New Delhi, Oct 20 (IANS) With the lack of a Totalisation Agreement continuing to hamper movement of Indian professionals and experts to the US, India on Thursday reiterated its call to the US to engage in negotiations for signing such a pact.
“We very clearly identified this as one of the non-tariff measures restricting the movement of IT professionals. We have strongly urged the US to engage in negotiations for signing of a Totalisation Agreement (Social Security agreement),” Commerce Minister Nirmala Sitharaman told reporters here.
She said this after a delegation-level meeting with US Trade Representative Michael Froman as part of the 10th India-US Trade Policy Forum.
“It is being heard and I hope there will be a positive response from their side,” she said.
“The two countries acknowledged the ongoing discussions on totalisation and resolved to continue their engagement on the elements required in both countries in order to pursue a bilateral Totalisation Agreement,” a joint statement after the meeting here said.
A Totalisation Agreement, which allows avoidance of double taxation, permits professionals of both the countries to be exempted from social security taxes when they go to work for a short period in the other country.
On the issue of Intellectual Property Rights (IPR), which has been a major bone of contention between the two countries, Sitharaman said a lot of efforts were being made to dispel the misconceptions of the US delegation about the Indian patent regime.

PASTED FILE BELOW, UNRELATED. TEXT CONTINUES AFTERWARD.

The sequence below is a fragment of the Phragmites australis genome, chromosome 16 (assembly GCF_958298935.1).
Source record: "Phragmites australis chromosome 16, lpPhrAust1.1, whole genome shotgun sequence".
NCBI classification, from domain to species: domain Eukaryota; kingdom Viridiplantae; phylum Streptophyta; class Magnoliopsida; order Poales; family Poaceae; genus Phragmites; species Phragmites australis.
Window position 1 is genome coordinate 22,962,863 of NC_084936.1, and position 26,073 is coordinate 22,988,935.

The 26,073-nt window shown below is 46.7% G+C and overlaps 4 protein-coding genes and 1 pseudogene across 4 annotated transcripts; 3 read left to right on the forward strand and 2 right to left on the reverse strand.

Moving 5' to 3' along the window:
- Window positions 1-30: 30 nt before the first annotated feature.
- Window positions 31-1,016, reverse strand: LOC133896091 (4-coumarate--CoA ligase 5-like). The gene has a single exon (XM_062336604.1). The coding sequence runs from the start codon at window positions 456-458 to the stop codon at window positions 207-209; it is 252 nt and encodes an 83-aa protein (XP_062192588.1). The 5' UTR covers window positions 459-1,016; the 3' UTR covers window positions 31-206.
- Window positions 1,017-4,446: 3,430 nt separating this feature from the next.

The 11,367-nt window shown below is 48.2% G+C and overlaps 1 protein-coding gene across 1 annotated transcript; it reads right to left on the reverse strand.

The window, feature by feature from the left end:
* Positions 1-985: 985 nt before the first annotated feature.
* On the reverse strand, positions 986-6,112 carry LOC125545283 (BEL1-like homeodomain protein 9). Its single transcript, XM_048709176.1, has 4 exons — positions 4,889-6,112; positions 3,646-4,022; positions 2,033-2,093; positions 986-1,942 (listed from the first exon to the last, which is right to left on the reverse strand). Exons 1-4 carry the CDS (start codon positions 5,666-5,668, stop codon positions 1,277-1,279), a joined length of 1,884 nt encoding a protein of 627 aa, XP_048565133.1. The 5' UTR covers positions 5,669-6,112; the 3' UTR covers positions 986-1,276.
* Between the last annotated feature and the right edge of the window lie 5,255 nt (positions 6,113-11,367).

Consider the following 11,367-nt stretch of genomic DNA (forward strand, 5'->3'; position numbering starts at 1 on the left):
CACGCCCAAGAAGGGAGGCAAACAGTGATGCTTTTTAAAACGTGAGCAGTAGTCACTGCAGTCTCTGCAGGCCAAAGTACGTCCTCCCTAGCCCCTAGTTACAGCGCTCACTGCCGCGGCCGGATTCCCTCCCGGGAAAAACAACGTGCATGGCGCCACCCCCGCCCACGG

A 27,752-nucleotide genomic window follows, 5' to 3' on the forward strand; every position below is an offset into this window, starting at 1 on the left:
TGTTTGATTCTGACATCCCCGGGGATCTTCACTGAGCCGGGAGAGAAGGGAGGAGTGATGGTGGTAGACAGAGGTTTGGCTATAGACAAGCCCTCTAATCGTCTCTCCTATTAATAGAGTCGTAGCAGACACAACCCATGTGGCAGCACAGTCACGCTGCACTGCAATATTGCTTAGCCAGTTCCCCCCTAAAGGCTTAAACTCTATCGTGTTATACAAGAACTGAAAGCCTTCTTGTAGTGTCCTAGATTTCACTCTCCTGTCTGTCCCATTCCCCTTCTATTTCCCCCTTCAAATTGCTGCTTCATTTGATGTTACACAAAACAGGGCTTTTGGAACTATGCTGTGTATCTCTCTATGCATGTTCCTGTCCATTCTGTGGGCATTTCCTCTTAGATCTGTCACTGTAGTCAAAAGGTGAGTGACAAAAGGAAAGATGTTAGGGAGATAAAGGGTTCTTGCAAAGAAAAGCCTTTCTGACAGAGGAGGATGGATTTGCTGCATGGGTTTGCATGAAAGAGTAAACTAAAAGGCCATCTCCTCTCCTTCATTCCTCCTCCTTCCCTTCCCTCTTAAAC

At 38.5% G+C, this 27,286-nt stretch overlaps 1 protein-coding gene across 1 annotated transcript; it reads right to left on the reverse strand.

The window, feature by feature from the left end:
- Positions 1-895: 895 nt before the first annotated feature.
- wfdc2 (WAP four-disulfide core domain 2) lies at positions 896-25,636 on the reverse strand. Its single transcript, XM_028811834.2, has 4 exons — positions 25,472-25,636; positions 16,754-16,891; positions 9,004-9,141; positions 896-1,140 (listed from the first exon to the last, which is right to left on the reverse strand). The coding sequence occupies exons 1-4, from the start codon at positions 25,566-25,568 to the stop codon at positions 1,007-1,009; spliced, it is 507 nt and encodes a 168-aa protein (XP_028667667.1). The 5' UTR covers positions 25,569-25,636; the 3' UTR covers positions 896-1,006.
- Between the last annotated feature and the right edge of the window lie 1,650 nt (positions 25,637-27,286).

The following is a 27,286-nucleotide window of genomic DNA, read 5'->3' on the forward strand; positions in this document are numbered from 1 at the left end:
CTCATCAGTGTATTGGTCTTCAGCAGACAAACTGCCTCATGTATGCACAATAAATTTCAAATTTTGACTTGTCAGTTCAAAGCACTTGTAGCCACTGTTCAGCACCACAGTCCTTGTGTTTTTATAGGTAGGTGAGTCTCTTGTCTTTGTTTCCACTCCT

“Both countries emphasised the role of robust and balanced IPR protection in fostering creativity, promoting innovation, and attracting investment, taking into account the interests of all stakeholders, including the public,” the statement said.
Regarding compulsory licencing (CL), which the US feels should only be used in the rarest of circumstances and not as a matter of course, Sitharaman said India reminded the American delegation that so far it has issued only one CL and after following a due process.
A CL is used in case of a public health emergency to make available an expensive patented drug.
Sithraman said the Indian side raised matters related to greater market access for agricultural goods like grapes and mangoes and pharmaceutical products.
“We find that in the US administration new laws are brought up and new rules are made and they have different impact on our trading, particularly I am referring to in the case of food and drugs,” the Union Minister said.
On the question on investments, the joint statement said: “Both sides agreed that creating a transparent, predictable and open business environment that reduces administrative burden and protects innovation is essential for attracting investment, promoting manufacturing activity.”
TPF is the bilateral forum for discussion and resolution of trade and investment issues between the two countries. It has five focus groups: agriculture, investment, innovation and creativity (intellectual property rights), services, and tariff and non-tariff barriers.
Delivering a talk here later on Thursday, Froman said that certain areas in the Indian economy like retail and financial services needed further opening up.
“There needs to be continued work on improving the business environment if India is going to attract the kind of investment – domestic and foreign – to meet its aspirations,” Froman said while delivering a talk on Indo-US trade relations at the University of Chicago Centre.
“Liberalising the retail, financial services and professional services sectors would help create an open, non-discriminatory and predictable regime that enhances the development of those markets,” he said.
India-US bilateral trade was worth $109 billion in 2015-16.